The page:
You think of me as ol lot 6
But once I was wilderness out in the stix

After earth cooled the water went away
I became a vast plain sprouting grasses & hay

For centuries I seasoned completely alone
Nothing around not even a stone

The birds & deer started comin around
Feeding on my bounty growing up through the ground

But this couldn’t last, there were changes in store
And the next thing I know, I’m a Chumash floor

Family, kids, a log for a table
Then the Spanish show up and make me a stable

This didn’t last long, it was no big deal
What really changed me was the automobile

Which led to my dressing of shiny black tar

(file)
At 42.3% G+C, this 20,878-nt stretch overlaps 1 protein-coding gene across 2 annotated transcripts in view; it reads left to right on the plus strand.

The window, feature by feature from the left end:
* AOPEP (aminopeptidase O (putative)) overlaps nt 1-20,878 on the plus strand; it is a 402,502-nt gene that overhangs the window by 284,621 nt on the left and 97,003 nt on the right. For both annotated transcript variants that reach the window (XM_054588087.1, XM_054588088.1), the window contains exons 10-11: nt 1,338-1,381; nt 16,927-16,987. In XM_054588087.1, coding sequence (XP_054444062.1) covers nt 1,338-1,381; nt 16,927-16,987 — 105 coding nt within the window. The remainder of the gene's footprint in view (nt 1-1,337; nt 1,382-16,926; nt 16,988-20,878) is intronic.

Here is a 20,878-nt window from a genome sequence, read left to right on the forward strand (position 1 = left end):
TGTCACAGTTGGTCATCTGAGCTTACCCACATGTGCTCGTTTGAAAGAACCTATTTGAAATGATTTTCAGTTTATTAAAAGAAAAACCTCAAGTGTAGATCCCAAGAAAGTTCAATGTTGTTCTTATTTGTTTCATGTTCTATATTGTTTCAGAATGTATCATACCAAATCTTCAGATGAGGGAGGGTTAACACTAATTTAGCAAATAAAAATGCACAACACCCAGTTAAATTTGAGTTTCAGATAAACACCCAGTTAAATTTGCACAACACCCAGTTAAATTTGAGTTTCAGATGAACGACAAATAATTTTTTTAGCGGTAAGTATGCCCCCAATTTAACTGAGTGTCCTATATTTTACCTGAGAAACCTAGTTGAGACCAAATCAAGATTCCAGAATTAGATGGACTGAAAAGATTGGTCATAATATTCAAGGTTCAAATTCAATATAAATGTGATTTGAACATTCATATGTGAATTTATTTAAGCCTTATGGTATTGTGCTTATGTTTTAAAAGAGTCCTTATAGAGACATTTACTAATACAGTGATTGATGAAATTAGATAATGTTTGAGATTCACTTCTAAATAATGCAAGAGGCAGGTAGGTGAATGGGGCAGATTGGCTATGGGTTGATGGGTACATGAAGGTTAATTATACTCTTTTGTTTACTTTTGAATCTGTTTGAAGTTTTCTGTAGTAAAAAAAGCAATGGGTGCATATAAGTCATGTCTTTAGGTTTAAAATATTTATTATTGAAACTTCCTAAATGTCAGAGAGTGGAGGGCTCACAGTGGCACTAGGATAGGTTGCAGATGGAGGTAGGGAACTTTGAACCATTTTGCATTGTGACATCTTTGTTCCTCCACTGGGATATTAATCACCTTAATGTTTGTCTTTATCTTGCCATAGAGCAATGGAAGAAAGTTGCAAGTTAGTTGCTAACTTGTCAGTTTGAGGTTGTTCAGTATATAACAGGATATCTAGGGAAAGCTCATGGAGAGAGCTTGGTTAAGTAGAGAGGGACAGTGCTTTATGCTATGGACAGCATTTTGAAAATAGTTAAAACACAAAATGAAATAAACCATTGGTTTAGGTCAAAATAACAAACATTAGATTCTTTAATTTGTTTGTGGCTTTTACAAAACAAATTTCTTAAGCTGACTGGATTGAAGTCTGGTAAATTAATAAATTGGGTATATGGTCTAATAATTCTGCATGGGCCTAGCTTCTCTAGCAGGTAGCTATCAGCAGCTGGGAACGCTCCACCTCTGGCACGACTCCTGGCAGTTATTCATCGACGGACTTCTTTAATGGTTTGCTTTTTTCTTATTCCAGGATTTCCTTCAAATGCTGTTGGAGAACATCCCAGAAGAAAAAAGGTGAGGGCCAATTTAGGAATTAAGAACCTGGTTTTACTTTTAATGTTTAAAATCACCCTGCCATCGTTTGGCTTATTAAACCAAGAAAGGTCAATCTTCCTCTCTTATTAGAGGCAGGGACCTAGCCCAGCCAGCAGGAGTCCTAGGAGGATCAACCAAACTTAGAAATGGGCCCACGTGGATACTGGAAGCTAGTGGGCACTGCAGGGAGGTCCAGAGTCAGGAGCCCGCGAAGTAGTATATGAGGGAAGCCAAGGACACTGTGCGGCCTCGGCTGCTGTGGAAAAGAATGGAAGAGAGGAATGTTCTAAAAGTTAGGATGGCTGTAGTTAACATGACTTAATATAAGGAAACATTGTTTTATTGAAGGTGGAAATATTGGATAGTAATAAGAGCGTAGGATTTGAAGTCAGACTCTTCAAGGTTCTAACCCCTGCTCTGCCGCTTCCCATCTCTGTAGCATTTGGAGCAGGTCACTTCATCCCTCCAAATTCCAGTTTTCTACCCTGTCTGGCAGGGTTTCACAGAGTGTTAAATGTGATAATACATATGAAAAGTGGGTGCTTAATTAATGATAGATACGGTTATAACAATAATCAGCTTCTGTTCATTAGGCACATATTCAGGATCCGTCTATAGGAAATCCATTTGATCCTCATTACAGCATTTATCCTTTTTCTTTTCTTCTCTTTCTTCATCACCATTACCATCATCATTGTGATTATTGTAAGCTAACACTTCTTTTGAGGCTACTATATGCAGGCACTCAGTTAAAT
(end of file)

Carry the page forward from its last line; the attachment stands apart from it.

And the strips you can see to guide every car

That wasn’t enough for a growing city
So today I’m a structure, grand and pretty

My history forgotten, lost in the mix
Now for decades I’ll stand as the new LOT 6

Editor’s Note: Lot 6 celebrates its 18th year on June 13, which was its grand opening day in 2006. The author was there, a parking lot attendant who wrote this poem as he watched it all happen.

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